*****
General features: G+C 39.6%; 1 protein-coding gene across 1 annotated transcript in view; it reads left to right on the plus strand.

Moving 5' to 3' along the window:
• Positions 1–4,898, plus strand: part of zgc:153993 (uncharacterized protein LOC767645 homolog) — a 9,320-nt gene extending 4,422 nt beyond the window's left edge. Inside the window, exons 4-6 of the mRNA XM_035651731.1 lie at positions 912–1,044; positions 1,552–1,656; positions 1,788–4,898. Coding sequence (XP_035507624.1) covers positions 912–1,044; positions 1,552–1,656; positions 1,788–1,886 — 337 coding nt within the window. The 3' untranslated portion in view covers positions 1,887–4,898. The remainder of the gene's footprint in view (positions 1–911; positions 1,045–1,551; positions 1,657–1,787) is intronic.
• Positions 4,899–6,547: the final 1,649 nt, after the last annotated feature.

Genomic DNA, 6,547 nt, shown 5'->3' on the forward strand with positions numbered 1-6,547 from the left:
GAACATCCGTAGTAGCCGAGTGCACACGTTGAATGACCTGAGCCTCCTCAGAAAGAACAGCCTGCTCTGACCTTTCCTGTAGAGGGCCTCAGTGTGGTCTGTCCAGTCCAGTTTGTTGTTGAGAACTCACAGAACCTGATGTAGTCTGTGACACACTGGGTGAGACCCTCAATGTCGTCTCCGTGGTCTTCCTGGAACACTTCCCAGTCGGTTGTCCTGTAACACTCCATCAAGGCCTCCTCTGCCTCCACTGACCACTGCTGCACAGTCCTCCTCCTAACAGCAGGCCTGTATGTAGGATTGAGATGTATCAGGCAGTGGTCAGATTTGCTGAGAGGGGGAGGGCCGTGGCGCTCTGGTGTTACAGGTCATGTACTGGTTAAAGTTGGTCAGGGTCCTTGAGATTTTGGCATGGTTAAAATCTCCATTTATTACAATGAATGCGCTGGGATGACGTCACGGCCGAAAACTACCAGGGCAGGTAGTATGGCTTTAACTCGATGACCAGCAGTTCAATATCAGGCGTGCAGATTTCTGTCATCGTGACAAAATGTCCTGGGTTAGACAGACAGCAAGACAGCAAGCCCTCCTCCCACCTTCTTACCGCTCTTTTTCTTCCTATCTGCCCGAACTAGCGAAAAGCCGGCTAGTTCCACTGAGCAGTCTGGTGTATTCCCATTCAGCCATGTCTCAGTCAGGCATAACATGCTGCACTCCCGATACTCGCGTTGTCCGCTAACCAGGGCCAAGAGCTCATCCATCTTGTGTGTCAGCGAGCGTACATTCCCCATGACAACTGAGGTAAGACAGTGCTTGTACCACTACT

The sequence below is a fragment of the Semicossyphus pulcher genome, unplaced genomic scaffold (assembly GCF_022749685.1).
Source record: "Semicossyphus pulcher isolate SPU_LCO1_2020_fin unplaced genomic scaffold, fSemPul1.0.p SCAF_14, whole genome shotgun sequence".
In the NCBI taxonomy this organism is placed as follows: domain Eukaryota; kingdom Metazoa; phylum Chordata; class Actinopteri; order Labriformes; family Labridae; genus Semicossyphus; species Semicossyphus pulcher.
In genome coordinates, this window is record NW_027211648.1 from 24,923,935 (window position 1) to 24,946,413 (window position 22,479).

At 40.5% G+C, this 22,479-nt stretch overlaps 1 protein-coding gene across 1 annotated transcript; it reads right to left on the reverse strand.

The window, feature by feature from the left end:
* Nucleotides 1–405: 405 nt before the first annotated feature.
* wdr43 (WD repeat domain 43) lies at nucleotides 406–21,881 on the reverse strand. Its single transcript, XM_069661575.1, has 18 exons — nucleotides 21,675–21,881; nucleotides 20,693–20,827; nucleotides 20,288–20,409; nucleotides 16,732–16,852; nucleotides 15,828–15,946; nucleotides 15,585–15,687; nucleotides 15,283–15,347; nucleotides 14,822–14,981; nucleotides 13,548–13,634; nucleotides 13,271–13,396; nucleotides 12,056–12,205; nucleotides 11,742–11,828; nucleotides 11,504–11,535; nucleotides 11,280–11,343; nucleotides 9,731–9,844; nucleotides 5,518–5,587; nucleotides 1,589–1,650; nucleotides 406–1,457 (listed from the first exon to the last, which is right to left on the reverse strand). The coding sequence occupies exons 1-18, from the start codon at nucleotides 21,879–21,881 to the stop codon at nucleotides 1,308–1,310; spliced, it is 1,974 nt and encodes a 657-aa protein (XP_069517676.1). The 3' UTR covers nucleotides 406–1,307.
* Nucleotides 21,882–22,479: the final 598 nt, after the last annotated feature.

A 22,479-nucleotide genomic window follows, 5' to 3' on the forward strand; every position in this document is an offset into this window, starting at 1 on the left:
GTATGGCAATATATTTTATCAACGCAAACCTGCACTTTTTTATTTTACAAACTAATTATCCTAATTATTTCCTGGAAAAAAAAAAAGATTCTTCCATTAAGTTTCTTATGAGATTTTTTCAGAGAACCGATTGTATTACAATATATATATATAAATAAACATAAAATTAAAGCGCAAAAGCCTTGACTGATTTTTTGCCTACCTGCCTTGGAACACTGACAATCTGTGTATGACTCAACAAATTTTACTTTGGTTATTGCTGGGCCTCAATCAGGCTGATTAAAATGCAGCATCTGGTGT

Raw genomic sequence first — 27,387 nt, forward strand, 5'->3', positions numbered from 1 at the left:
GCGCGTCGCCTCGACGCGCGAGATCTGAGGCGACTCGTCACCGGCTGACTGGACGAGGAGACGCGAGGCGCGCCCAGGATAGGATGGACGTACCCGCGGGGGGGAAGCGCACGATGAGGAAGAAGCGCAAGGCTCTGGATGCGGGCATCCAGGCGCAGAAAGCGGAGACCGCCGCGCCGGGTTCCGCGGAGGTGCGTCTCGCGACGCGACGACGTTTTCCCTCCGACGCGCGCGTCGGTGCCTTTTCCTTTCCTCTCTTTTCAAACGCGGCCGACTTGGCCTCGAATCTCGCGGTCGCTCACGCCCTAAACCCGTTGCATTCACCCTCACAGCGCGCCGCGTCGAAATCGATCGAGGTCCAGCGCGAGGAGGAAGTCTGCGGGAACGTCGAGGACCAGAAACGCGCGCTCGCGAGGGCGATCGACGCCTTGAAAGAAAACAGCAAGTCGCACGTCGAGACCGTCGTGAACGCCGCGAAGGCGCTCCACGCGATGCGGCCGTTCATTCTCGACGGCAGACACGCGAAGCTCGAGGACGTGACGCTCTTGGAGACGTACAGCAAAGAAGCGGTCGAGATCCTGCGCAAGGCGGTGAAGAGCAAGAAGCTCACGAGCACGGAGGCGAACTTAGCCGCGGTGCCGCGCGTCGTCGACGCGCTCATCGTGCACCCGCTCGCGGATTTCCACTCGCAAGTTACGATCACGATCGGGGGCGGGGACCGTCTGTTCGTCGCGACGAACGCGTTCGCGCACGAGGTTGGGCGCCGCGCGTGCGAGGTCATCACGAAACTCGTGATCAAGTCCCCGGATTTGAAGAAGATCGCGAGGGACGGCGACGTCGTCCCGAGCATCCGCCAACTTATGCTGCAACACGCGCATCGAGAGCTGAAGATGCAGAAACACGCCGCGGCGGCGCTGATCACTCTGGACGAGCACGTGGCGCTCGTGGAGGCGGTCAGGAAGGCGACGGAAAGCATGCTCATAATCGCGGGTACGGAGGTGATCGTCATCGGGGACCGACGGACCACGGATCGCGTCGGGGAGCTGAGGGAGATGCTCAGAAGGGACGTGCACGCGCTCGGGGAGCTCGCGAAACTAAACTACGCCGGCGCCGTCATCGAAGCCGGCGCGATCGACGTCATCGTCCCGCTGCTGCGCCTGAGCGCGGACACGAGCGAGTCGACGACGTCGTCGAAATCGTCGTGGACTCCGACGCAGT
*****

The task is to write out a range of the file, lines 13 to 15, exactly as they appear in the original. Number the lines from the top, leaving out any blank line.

* Nucleotides 1–405: 405 nt before the first annotated feature.
* wdr43 (WD repeat domain 43) lies at nucleotides 406–21,881 on the reverse strand. Its single transcript, XM_069661575.1, has 18 exons — nucleotides 21,675–21,881; nucleotides 20,693–20,827; nucleotides 20,288–20,409; nucleotides 16,732–16,852; nucleotides 15,828–15,946; nucleotides 15,585–15,687; nucleotides 15,283–15,347; nucleotides 14,822–14,981; nucleotides 13,548–13,634; nucleotides 13,271–13,396; nucleotides 12,056–12,205; nucleotides 11,742–11,828; nucleotides 11,504–11,535; nucleotides 11,280–11,343; nucleotides 9,731–9,844; nucleotides 5,518–5,587; nucleotides 1,589–1,650; nucleotides 406–1,457 (listed from the first exon to the last, which is right to left on the reverse strand). The coding sequence occupies exons 1-18, from the start codon at nucleotides 21,879–21,881 to the stop codon at nucleotides 1,308–1,310; spliced, it is 1,974 nt and encodes a 657-aa protein (XP_069517676.1). The 3' UTR covers nucleotides 406–1,307.
* Nucleotides 21,882–22,479: the final 598 nt, after the last annotated feature.